Hikes for Future Generations
Babies who can't even count yet have a nasty surprise coming once they start working and paying taxes.
If no changes are made in entitlements such as Medicare, younger taxpayers will have to cover unfunded promises of $35 trillion.
That means future generations, unless lawmakers can break the gridlock and agree to entitlement reform soon, will see massive tax hikes, massive benefit cuts -- or both. Sacrifice will be required either way, but analysts say the pain is greater the longer lawmakers wait.
"We are unwilling to cover those costs right now and therefore we're saying to our kids and grandkids -- we don't want to pay for it. We're going to have you do it," said Maya MacGuineas of the Committee for a Responsible Federal Budget.
John Goodman of the National Center for Policy Analysis agrees. "Looking to the future, a young person has to realize his taxes are going to increase enormously or the benefits will be cut enormously or we just go broke."
How much would taxes have to go up to cover promised benefits?
The Congressional Budget Office examined the issue and found young Americans could face staggering tax increases in decades to come.
The CBO reported that in order to keep entitlement benefits where they are, taxes would have to increase by 48 percent in 2030, and by a whopping 86 percent in 2050.
That would drive the top rate to more than 73 percent, the highest since 1980.
Corporate rates would also have to increase from 35 to 65 percent.
Charles Blahous, a trustee of Social Security and Medicare, said "it's clear you do have to make some type of explicit tax increase, if you don't change the benefits of those programs specifically."
That is why the CBO wrote that without those additional revenues, the cost of entitlements "will increase federal debt to unsupportable levels."
Advocates for entitlement programs, however, say Americans reject any changes to benefits.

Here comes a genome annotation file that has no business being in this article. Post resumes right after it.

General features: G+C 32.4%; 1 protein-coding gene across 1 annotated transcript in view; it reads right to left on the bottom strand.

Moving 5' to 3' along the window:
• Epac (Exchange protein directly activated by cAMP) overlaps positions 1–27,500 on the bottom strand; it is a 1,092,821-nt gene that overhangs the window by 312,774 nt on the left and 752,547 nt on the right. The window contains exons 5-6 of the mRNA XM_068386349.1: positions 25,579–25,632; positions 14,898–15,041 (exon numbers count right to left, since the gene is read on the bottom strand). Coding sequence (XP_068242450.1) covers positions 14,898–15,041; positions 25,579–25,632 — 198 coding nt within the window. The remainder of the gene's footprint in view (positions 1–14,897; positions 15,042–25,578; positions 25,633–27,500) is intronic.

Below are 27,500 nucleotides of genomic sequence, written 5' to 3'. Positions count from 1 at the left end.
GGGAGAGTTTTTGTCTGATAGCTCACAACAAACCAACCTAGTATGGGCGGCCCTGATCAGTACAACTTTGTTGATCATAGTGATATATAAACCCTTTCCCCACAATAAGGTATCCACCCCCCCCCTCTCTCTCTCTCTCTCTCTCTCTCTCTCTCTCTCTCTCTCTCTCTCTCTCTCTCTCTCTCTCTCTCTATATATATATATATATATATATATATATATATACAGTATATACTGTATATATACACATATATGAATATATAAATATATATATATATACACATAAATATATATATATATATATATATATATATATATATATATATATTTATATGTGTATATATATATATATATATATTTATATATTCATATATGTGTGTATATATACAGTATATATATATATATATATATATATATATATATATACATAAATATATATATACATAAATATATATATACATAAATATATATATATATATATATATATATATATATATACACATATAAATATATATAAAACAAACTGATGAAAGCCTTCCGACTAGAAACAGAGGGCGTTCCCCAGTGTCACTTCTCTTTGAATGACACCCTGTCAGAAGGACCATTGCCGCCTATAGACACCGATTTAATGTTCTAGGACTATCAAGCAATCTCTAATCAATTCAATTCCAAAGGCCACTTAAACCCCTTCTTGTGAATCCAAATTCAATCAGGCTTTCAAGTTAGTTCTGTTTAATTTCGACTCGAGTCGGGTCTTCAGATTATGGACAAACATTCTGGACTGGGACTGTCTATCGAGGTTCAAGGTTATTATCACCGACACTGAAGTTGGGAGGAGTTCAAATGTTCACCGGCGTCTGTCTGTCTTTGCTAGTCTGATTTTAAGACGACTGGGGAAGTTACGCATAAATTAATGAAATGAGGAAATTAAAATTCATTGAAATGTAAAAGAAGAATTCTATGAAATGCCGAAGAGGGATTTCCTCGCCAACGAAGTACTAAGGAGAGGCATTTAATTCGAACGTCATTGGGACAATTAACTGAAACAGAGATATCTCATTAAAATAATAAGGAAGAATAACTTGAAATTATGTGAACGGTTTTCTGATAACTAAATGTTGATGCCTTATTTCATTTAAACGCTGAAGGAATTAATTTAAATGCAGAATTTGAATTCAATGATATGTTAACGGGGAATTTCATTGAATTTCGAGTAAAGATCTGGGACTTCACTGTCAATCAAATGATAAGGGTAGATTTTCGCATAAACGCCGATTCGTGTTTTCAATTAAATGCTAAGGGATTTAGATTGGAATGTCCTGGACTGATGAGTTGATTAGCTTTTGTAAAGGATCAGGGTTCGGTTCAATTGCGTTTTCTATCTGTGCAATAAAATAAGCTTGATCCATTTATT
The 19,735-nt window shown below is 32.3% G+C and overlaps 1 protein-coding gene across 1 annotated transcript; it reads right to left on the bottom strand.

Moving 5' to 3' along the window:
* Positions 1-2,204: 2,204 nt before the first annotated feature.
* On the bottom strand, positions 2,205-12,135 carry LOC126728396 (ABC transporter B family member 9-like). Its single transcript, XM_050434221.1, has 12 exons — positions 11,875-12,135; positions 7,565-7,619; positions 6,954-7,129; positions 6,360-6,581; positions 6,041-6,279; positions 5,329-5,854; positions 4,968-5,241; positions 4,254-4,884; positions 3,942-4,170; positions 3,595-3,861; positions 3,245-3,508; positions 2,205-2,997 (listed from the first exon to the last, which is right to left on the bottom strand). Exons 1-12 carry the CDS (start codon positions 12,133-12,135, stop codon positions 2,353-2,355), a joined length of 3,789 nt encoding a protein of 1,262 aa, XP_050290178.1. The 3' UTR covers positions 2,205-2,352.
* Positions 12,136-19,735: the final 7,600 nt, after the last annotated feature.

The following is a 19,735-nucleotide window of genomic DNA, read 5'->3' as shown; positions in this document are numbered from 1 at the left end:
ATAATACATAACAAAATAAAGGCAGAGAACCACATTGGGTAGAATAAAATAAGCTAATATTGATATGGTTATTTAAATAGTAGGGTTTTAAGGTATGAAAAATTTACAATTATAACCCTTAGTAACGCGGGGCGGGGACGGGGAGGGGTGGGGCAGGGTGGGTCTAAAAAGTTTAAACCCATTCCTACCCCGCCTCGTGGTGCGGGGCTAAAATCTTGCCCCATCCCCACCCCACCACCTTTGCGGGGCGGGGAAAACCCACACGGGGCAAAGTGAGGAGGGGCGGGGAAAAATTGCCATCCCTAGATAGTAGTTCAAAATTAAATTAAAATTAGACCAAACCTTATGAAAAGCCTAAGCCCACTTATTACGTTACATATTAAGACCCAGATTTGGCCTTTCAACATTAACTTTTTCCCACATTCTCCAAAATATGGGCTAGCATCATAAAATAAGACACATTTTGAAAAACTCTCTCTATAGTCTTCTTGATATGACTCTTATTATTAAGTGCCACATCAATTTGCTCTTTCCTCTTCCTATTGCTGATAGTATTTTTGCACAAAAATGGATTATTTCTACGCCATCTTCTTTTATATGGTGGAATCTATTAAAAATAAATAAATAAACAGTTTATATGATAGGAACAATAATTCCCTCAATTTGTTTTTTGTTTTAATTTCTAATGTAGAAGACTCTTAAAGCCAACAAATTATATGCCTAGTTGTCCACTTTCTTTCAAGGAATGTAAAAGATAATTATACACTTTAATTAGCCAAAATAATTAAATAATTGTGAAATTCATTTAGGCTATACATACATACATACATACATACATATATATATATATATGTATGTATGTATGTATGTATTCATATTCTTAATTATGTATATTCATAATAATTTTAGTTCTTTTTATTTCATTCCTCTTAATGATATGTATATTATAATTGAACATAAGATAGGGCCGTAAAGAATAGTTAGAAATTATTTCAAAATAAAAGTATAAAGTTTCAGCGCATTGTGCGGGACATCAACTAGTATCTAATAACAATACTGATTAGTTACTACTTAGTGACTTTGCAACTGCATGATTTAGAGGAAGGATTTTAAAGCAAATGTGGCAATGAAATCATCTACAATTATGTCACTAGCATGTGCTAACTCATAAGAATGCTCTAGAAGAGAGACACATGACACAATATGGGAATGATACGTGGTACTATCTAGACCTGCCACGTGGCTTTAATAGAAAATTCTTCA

Alex Lawson, of "Social Security Works," said "we represent the view that's held by the vast majority of Americans, independents, Republicans, Democrats. And they say absolutely no benefit cuts to Social Security or Medicare or Medicaid"...
But some lawmakers point out the nation is undergoing a massive shift of resources from the young, even the unborn, to a growing body of seniors, who are living longer and longer.
"Right now, for every dollar we spend on the young people, we are spending $4 on seniors," Sen. Bob Corker (R-TN), told "Fox News Sunday." "Right now, in Medicare, the average person pays for one-third of the cost of the Medicare program."
The rest comes from taxpayers.
"So we're paying a greater share of Medicare benefits than we ever intended," MacGuineas said. "And right now we have no plan and no ability to pay for all the promises looking down the road."
And the longer the nation waits to fix entitlements, the more painful the fixes will have to be.
READ FULL SOURCE ARTICLE: 03/07/2013
Editor's Note: No one wants to cut benefits, but just as it would be unfair for those who paid in to get screwed, so, too, is it unfair for future generations to get screwed because the current generation didn't fix what they broke. How did they break it, you ask? Simple. They voted for the people who pillaged the "lockbox." In the end, those who elect the spendthrifts are responsible for their actions...
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